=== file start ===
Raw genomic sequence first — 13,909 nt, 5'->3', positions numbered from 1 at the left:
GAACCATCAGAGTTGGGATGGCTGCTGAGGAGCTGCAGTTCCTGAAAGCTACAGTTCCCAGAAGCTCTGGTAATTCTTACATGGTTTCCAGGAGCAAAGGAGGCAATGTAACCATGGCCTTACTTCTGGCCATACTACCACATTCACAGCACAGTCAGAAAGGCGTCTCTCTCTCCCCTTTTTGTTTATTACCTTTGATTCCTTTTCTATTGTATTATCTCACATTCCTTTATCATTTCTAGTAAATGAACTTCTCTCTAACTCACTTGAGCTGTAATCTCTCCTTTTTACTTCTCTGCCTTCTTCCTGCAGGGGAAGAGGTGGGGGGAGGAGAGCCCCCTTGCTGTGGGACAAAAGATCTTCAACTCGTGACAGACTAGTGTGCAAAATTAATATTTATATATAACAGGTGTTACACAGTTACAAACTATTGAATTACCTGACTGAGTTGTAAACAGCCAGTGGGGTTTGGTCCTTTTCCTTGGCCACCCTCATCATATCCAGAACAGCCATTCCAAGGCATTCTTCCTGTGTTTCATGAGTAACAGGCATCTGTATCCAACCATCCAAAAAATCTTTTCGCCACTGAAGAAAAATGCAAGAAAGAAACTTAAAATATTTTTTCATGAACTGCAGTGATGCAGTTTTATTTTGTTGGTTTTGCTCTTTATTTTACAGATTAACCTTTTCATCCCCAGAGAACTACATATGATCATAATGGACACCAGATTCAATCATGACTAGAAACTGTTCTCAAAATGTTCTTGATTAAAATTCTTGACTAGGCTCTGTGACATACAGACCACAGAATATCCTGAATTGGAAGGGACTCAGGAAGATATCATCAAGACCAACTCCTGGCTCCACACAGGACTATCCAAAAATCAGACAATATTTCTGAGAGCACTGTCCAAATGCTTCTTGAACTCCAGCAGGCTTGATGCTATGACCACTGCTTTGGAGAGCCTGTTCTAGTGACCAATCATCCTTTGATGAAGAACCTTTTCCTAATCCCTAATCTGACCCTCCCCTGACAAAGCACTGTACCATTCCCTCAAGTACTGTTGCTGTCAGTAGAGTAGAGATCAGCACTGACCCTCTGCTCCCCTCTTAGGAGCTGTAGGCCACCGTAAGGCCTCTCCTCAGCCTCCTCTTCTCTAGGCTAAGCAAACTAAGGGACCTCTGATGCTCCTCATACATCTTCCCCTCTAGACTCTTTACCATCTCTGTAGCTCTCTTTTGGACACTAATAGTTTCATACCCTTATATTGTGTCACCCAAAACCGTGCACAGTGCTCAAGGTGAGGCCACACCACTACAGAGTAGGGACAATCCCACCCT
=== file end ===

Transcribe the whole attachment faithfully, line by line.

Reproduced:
Raw genomic sequence first — 13,909 nt, 5'->3', positions numbered from 1 at the left:
GAACCATCAGAGTTGGGATGGCTGCTGAGGAGCTGCAGTTCCTGAAAGCTACAGTTCCCAGAAGCTCTGGTAATTCTTACATGGTTTCCAGGAGCAAAGGAGGCAATGTAACCATGGCCTTACTTCTGGCCATACTACCACATTCACAGCACAGTCAGAAAGGCGTCTCTCTCTCCCCTTTTTGTTTATTACCTTTGATTCCTTTTCTATTGTATTATCTCACATTCCTTTATCATTTCTAGTAAATGAACTTCTCTCTAACTCACTTGAGCTGTAATCTCTCCTTTTTACTTCTCTGCCTTCTTCCTGCAGGGGAAGAGGTGGGGGGAGGAGAGCCCCCTTGCTGTGGGACAAAAGATCTTCAACTCGTGACAGACTAGTGTGCAAAATTAATATTTATATATAACAGGTGTTACACAGTTACAAACTATTGAATTACCTGACTGAGTTGTAAACAGCCAGTGGGGTTTGGTCCTTTTCCTTGGCCACCCTCATCATATCCAGAACAGCCATTCCAAGGCATTCTTCCTGTGTTTCATGAGTAACAGGCATCTGTATCCAACCATCCAAAAAATCTTTTCGCCACTGAAGAAAAATGCAAGAAAGAAACTTAAAATATTTTTTCATGAACTGCAGTGATGCAGTTTTATTTTGTTGGTTTTGCTCTTTATTTTACAGATTAACCTTTTCATCCCCAGAGAACTACATATGATCATAATGGACACCAGATTCAATCATGACTAGAAACTGTTCTCAAAATGTTCTTGATTAAAATTCTTGACTAGGCTCTGTGACATACAGACCACAGAATATCCTGAATTGGAAGGGACTCAGGAAGATATCATCAAGACCAACTCCTGGCTCCACACAGGACTATCCAAAAATCAGACAATATTTCTGAGAGCACTGTCCAAATGCTTCTTGAACTCCAGCAGGCTTGATGCTATGACCACTGCTTTGGAGAGCCTGTTCTAGTGACCAATCATCCTTTGATGAAGAACCTTTTCCTAATCCCTAATCTGACCCTCCCCTGACAAAGCACTGTACCATTCCCTCAAGTACTGTTGCTGTCAGTAGAGTAGAGATCAGCACTGACCCTCTGCTCCCCTCTTAGGAGCTGTAGGCCACCGTAAGGCCTCTCCTCAGCCTCCTCTTCTCTAGGCTAAGCAAACTAAGGGACCTCTGATGCTCCTCATACATCTTCCCCTCTAGACTCTTTACCATCTCTGTAGCTCTCTTTTGGACACTAATAGTTTCATACCCTTATATTGTGTCACCCAAAACCGTGCACAGTGCTCAAGGTGAGGCCACACCACTACAGAGTAGGGACAATCCCACCCT